What is the Prostate?

The prostate is a gland within the male reproductive system that makes and secretes seminal fluid. This fluid is clear-to-white and mixes with sperm produced in the testes to form semen. Fluid from the prostate is made and stored in roughly 30-50 sacs within the prostate gland and travels through ducts surrounded by connective tissue. This fluid from the prostate, along with the other components that contribute to semen, can then travel to the urethral tract of the penis and leave the body via ejaculation.1

The prostate gland develops before birth and grows until puberty. Around puberty, androgens like testosterone stimulate the prostate to grow rapidly, until it is roughly the size of a walnut and weighs about an ounce. Very little prostate growth takes place after puberty until a male is in his mid-twenties. At this time, the prostate can grow at very low rates for the rest of a male’s life. The majority of prostate cancer cases are adenocarcinomas, meaning that the tissue cells that line the prostate gland itself grow uncontrollably and become cancerous.1-3

Location

The prostate sits behind the pelvic bone in front of the rectum and below the bladder. The urethra, or the tube that carries semen and urine from the bladder to the penis, passes through the prostate gland. This is why irregular prostate growth can cause difficulties with urination, as the enlarged prostate tissue can push against and compress the urethra. The prostate gland is located near the base of the penis.1,4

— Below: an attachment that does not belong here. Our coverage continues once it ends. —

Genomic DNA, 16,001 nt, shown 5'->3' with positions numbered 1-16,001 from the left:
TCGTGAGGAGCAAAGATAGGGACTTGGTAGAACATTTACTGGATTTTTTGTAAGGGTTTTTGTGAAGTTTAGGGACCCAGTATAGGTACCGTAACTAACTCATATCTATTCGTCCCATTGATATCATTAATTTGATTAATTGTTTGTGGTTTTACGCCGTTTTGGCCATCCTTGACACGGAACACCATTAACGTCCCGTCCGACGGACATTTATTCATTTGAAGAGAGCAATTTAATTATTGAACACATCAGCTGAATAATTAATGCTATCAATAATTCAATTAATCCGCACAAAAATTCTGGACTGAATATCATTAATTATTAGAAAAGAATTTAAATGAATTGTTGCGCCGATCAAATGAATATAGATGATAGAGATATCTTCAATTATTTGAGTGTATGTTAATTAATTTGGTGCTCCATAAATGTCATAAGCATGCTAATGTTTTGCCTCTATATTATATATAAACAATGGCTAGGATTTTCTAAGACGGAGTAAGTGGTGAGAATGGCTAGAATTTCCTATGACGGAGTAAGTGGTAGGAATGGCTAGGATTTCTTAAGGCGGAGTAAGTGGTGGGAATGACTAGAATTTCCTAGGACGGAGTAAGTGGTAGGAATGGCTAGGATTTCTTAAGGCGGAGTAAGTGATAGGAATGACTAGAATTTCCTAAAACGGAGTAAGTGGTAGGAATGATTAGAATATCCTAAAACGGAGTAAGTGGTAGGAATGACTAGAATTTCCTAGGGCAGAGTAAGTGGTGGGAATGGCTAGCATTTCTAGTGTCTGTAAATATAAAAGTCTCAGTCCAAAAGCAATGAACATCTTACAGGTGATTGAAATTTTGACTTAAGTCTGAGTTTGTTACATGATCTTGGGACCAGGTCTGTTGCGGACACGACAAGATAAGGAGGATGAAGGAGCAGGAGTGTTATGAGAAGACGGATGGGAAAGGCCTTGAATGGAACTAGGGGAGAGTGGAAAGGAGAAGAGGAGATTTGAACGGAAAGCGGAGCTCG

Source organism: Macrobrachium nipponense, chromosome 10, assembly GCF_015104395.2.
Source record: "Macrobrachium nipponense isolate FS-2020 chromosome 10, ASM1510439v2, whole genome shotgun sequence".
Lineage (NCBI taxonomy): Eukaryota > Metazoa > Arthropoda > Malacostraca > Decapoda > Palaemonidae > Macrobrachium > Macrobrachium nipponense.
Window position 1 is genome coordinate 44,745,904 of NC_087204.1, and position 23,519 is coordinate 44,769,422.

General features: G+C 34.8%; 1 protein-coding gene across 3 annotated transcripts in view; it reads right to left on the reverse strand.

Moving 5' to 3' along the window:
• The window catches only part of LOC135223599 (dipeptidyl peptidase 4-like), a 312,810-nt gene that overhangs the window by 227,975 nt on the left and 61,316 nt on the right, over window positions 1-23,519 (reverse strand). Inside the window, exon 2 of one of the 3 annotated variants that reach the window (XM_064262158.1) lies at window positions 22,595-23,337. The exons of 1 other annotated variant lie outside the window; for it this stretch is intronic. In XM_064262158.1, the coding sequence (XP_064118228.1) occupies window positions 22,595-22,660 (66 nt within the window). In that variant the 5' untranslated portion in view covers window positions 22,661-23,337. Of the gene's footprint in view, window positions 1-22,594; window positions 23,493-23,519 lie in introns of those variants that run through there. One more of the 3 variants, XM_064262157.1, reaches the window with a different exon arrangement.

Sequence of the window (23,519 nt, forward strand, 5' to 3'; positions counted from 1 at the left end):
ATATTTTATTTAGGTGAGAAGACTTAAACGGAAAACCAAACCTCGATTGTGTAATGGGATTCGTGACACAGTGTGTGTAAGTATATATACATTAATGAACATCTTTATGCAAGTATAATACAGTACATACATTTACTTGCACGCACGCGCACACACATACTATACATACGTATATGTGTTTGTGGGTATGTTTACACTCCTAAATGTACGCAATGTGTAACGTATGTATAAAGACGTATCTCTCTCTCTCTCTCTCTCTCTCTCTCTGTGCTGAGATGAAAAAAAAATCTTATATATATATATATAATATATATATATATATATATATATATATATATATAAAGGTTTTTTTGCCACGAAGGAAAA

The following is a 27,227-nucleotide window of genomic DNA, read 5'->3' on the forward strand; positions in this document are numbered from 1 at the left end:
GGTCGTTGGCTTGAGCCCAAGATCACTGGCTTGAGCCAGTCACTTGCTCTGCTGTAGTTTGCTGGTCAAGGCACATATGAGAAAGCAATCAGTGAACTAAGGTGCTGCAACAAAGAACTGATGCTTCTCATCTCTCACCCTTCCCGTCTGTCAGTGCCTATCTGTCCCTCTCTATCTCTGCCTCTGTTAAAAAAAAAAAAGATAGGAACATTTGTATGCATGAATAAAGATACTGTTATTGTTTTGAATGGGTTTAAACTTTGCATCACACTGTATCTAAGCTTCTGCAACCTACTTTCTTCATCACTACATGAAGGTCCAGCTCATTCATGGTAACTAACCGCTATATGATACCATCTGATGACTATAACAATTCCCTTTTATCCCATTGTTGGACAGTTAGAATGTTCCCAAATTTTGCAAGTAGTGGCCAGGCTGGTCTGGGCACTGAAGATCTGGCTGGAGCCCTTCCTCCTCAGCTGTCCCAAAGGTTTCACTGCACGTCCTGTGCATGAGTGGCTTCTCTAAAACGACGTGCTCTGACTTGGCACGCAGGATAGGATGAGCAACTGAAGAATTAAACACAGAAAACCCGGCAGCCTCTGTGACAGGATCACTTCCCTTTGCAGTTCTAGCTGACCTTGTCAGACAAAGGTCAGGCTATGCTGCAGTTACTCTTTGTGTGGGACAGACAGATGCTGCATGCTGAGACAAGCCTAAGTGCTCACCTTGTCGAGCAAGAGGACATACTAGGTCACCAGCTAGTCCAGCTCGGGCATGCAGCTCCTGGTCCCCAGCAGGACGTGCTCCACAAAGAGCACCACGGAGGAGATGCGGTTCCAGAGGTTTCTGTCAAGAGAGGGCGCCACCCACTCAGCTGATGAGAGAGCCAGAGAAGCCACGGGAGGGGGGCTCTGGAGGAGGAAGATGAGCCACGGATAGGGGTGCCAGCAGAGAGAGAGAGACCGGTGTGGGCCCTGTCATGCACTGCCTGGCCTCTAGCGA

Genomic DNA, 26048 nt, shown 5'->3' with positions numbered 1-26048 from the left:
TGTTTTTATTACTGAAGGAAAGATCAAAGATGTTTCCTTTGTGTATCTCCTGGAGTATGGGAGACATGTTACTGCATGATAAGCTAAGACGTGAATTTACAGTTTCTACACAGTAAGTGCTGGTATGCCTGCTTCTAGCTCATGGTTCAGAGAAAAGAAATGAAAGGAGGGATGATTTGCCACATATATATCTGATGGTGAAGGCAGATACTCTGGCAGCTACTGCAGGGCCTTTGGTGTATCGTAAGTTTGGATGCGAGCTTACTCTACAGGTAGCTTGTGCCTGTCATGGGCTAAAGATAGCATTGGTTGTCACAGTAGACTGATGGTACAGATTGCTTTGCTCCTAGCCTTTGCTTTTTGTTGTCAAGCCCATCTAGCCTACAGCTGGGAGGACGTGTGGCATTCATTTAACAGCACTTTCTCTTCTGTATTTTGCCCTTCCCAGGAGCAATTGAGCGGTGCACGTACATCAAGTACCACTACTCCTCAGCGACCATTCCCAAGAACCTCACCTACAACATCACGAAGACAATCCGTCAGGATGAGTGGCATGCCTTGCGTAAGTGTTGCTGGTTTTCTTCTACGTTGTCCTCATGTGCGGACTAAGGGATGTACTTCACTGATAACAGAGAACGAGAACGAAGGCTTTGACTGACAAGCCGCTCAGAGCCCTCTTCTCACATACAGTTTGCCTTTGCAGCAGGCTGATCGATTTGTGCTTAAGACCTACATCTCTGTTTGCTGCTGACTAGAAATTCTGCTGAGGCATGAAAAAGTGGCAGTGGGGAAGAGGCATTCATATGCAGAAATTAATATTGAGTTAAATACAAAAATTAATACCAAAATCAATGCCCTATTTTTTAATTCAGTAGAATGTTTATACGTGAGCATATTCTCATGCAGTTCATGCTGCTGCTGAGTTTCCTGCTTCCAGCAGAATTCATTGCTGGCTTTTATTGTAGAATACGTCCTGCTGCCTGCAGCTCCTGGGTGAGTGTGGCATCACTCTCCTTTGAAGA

Figure 1. The prostate gland and nearby structures

Function

The fluid produced and secreted by the prostate combines with fluid from surrounding structures, including sperm from the testicles, to form the final semen product that is produced with male ejaculation. The function of the fluid from the prostate is to nourish the sperm cells within the semen. Prostatic fluid also provides a basic pH-level to protect sperm from the more acidic environment of a vagina.1,2

Nearby structures

In addition to the bladder, rectum, and urethra, the seminal vesicles also sit behind the prostate gland. These vesicles make the majority of the fluid that will eventually comprise semen. The prostate is also enclosed by smooth muscle and is surrounded by nerves and connective tissues, including ligaments and other complex proteins.1,2

Other prostate-related issues

Throughout adulthood, the prostate can continuously grow past its original walnut size to become the size of a lemon, or larger, by the time a man is 60 years old. This non-cancerous enlargement is often labeled as benign prostatic hyperplasia (BPH). BPH is incredibly common in aging men, and is present in roughly half of all males between the ages of 51 and 60. Further, it is estimated that by age 80 and above, up to 90% of all males show signs of BPH. Although BPH is not cancerous, it can cause similar complications as prostate cancer, such as problems urinating. Additionally, aside from prostate cancer and BPH, it is also possible for the prostate to become infected, especially during or after a urinary tract infection. Infection can lead to inflammation of the prostate, otherwise known as prostatitis. Prostatitis can also cause urinary problems and other symptoms similar to BPH or prostate cancer. Prostatitis can also be present without a prior infection, and with or without pelvic pain.3,5

Written by: Casey Hribar | Last reviewed: October 2017
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